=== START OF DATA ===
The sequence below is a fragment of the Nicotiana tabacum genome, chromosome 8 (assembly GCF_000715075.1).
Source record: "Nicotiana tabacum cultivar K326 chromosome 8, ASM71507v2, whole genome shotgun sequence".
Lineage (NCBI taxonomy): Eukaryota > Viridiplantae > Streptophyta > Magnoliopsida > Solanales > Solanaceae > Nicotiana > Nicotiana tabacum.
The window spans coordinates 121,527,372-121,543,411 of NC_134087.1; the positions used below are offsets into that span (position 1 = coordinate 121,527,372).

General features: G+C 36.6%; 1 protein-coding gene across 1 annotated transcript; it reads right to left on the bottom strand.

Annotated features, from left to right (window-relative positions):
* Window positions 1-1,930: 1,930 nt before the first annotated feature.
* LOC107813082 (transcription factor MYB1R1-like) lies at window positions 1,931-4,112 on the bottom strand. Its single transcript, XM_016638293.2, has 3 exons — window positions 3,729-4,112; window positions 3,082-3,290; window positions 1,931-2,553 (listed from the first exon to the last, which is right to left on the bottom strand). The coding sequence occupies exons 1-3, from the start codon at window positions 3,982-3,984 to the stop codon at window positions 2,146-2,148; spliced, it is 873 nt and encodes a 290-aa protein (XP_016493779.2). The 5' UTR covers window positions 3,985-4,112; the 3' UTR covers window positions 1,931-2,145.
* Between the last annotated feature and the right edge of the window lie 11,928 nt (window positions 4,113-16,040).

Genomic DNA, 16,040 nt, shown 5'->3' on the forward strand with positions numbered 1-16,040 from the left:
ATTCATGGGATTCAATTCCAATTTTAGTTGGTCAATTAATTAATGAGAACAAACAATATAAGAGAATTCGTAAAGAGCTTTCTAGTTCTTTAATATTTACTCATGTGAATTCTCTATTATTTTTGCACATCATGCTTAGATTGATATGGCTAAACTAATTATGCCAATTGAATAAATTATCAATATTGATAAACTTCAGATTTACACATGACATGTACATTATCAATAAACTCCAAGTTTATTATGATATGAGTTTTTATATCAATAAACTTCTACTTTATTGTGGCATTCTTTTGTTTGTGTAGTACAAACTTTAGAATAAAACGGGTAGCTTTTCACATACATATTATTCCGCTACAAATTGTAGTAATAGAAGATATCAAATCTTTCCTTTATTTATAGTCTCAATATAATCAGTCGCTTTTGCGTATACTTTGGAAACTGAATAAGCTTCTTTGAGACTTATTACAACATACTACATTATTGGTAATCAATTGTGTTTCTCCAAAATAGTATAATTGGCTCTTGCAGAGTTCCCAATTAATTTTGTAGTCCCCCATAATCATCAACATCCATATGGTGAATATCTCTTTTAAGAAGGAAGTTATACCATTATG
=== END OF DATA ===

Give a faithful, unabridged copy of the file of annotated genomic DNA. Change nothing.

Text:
The sequence below is a fragment of the Nicotiana tabacum genome, chromosome 8 (assembly GCF_000715075.1).
Source record: "Nicotiana tabacum cultivar K326 chromosome 8, ASM71507v2, whole genome shotgun sequence".
Lineage (NCBI taxonomy): Eukaryota > Viridiplantae > Streptophyta > Magnoliopsida > Solanales > Solanaceae > Nicotiana > Nicotiana tabacum.
The window spans coordinates 121,527,372-121,543,411 of NC_134087.1; the positions used below are offsets into that span (position 1 = coordinate 121,527,372).

General features: G+C 36.6%; 1 protein-coding gene across 1 annotated transcript; it reads right to left on the bottom strand.

Annotated features, from left to right (window-relative positions):
* Window positions 1-1,930: 1,930 nt before the first annotated feature.
* LOC107813082 (transcription factor MYB1R1-like) lies at window positions 1,931-4,112 on the bottom strand. Its single transcript, XM_016638293.2, has 3 exons — window positions 3,729-4,112; window positions 3,082-3,290; window positions 1,931-2,553 (listed from the first exon to the last, which is right to left on the bottom strand). The coding sequence occupies exons 1-3, from the start codon at window positions 3,982-3,984 to the stop codon at window positions 2,146-2,148; spliced, it is 873 nt and encodes a 290-aa protein (XP_016493779.2). The 5' UTR covers window positions 3,985-4,112; the 3' UTR covers window positions 1,931-2,145.
* Between the last annotated feature and the right edge of the window lie 11,928 nt (window positions 4,113-16,040).

Genomic DNA, 16,040 nt, shown 5'->3' on the forward strand with positions numbered 1-16,040 from the left:
ATTCATGGGATTCAATTCCAATTTTAGTTGGTCAATTAATTAATGAGAACAAACAATATAAGAGAATTCGTAAAGAGCTTTCTAGTTCTTTAATATTTACTCATGTGAATTCTCTATTATTTTTGCACATCATGCTTAGATTGATATGGCTAAACTAATTATGCCAATTGAATAAATTATCAATATTGATAAACTTCAGATTTACACATGACATGTACATTATCAATAAACTCCAAGTTTATTATGATATGAGTTTTTATATCAATAAACTTCTACTTTATTGTGGCATTCTTTTGTTTGTGTAGTACAAACTTTAGAATAAAACGGGTAGCTTTTCACATACATATTATTCCGCTACAAATTGTAGTAATAGAAGATATCAAATCTTTCCTTTATTTATAGTCTCAATATAATCAGTCGCTTTTGCGTATACTTTGGAAACTGAATAAGCTTCTTTGAGACTTATTACAACATACTACATTATTGGTAATCAATTGTGTTTCTCCAAAATAGTATAATTGGCTCTTGCAGAGTTCCCAATTAATTTTGTAGTCCCCCATAATCATCAACATCCATATGGTGAATATCTCTTTTAAGAAGGAAGTTATACCATTATG